While routine monitoring using the Cedex Bio Analyzer can be critical to standard production and GMP manufacturing controls, a recent study shows more interesting use of the Cedex Bio Analyzer in the development of a testing system for MSCs. In order to establish assays for the potential use of MSC conditioned media in consumer and medical products, two different human dermal fibroblast cell lines were obtained from the American Type Culture Collection (ATCC) that each have established optimal culture media for each cell type. For the purpose of this study, these different dermal fibroblast cells, one slow growing (CCL-110) and one fast growing (SCRC-1041), were cultured in the presence of several different culture media: a] fetal bovine serum-supplemented, optimized ATCC medium, b] a basic culture medium, c] Scharp Technologies production medium, and d] Scharp Technologies MSC conditioned medium. In addition, two negative-control media using human AB serum were tested. While the primary study endpoints included a number of parameters such as growth rates and flask surface cell confluence rates, the Cedex Bio Analyzer results provided meaningful information, including sodium and potassium for slow- and fast-growing dermal cells. The differences in sodium and potassium levels in the test media utilized show some minor differences, but no significant or critical results, which is important for GMP production. (See full study for graphical representation of data.)

The glucose and glutamine results are shown in Figure 2A. Examining the glucose results for CCL-110 slow-growing dermal cells, there is a major and unexpected result with the ST7-ATCC Control Medium starting at 5.5 µM glucose when culturing these cells in the different test media. This specific example started with a cell concentration at 40% when plating these cells in T flasks. Looking at the ST7-ATCC Control Medium, these cells dropped their media glucose concentration from 5.5 µM on Day 0 to 3.5 µM on Day 1, with a 50% medium change on Day 3 to 0.8 µM on Day 4, and to essentially 0 µM glucose on Day 7. Both the ST1-Production Medium and the ST3-MSC Conditioned Medium showed similar drops to no measurable glucose remaining in these media by Day 7. The ST5-Minimal Medium had a lesser drop in glucose, while the two Negative Control Media had very small drops in glucose since there was essentially no cell growth in these media. The rapid-growing dermal fibroblasts, SCRC-1041 cells, had their standard ATCC medium starting at a concentration of 24 µM glucose, which dropped during the 7 days of culture with growing cells. The ST5-Minimal Medium and the two Control Media had essentially no drop in glucose concentration for the seven days. However, the ST3-MSC Conditioned Medium still showed a significant drop in glucose levels with seven days of culture, followed by a lesser drop in glucose levels in the ST1-Production Medium. When we changed the starting cell confluence level to 1%, these large drops in glucose concentration did not develop, even when they gradually reached the 40% confluence level. Measuring the glucose levels in these dermal cells growing at different rates is essential information for planning and executing meaningful studies for optimal MSC culture conditions.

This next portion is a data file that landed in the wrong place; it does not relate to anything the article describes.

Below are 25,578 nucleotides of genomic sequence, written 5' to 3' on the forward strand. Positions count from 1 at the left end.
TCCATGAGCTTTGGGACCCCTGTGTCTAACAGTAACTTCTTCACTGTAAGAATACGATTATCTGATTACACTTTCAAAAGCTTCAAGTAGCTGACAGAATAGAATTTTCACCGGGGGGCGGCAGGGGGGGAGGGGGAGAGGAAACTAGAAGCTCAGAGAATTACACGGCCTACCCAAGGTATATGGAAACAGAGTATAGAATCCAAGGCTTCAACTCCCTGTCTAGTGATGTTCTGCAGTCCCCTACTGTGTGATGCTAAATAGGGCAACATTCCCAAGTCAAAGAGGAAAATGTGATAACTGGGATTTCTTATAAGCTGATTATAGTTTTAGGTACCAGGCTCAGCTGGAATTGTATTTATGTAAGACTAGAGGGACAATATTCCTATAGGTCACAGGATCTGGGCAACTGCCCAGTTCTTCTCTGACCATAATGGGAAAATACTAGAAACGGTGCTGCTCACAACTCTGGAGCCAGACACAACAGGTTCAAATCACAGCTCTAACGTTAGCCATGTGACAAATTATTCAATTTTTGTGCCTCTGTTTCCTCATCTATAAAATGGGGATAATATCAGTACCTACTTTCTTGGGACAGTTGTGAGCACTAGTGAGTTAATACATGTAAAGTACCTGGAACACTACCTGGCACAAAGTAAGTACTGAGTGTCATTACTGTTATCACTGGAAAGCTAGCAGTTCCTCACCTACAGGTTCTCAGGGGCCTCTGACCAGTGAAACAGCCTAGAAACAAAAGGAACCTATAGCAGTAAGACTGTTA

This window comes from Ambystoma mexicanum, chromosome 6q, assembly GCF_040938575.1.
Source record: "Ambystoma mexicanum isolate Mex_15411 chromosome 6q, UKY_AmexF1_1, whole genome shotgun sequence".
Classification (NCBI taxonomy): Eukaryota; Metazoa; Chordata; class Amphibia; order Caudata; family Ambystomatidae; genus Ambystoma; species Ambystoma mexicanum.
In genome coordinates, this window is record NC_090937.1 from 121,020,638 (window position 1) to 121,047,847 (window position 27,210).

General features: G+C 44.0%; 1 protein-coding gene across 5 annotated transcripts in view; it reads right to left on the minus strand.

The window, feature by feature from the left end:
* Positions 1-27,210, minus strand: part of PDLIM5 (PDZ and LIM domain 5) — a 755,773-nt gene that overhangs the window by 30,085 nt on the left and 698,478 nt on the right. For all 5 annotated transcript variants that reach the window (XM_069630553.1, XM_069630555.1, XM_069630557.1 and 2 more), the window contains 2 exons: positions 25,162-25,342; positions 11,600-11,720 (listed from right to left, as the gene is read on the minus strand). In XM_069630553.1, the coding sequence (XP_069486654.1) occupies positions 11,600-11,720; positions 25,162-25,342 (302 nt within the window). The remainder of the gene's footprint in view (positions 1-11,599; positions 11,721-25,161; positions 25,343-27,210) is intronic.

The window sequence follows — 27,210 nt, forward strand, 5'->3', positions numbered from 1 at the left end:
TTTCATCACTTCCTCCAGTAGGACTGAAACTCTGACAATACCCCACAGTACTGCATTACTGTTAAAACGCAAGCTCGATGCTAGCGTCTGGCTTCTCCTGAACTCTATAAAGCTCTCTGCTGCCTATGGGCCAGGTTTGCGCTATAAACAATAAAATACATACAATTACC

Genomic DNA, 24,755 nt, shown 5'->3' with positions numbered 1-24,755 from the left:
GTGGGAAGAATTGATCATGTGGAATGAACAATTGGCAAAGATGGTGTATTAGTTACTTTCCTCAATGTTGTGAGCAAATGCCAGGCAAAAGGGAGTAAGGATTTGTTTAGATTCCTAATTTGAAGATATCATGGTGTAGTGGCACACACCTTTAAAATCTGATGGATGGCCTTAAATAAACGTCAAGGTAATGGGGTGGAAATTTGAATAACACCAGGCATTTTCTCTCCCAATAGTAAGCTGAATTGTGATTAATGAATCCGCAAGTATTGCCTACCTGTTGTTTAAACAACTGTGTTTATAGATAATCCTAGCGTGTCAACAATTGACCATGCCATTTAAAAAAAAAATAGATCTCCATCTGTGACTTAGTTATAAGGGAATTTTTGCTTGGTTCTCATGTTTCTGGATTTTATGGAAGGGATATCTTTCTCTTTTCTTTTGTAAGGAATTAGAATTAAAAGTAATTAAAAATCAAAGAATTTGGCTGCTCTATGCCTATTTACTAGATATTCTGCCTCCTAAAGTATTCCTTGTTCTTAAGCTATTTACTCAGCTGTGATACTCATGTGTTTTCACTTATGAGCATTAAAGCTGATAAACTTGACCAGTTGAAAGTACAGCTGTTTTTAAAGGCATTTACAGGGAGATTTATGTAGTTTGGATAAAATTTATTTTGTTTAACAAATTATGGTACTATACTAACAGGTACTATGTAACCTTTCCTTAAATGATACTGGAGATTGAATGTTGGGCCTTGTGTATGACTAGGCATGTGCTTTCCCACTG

Examination of the glutamine levels in Figure 2A in these same media with the different dermal fibroblasts shows that the ATCC control media for the slow-growing cells (CCL-110) and for the rapidly growing cells (SCRC-1041) both reduce their glutamine levels significantly over the 7 days. The ST5-Minimal Medium as well as the ST2-Negative Control Medium had very low glutamine levels to start. The ST1-Production Medium, the ST3-MSC Conditioned Medium, and ST4-Negative Control Medium all had higher levels of glutamine at the start that varied in levels over the seven days of culture monitoring.

Figure 2A: Glucose and Glutamine Levels for Two Dermal Cell Lines